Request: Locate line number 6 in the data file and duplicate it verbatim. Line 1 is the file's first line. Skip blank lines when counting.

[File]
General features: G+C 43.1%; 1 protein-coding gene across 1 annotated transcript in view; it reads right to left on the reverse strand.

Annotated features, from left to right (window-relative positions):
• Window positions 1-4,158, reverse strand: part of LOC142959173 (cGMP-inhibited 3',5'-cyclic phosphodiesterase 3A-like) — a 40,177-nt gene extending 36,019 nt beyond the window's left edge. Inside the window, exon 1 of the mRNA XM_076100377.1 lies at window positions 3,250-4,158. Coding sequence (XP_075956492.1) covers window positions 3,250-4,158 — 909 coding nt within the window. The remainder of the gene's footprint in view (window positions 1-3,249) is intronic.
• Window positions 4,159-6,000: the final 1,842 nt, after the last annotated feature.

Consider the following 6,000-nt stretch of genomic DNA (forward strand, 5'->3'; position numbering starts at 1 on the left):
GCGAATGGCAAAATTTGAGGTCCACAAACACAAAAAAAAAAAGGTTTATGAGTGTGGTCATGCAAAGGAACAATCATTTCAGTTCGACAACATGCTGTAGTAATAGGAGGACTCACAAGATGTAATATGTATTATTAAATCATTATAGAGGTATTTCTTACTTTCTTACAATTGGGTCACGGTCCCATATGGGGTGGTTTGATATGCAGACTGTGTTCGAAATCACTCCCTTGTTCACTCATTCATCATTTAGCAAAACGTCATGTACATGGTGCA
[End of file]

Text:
GCGAATGGCAAAATTTGAGGTCCACAAACACAAAAAAAAAAAGGTTTATGAGTGTGGTCATGCAAAGGAACAATCATTTCAGTTCGACAACATGCTGTAGTAATAGGAGGACTCACAAGATGTAATATGTATTATTAAATCATTATAGAGGTATTTCTTACTTTCTTACAATTGGGTCACGGTCCCATATGGGGTGGTTTGATATGCAGACTGTGTTCGAAATCACTCCCTTGTTCACTCATTCATCATTTAGCAAAACGTCATGTACATGGTGCA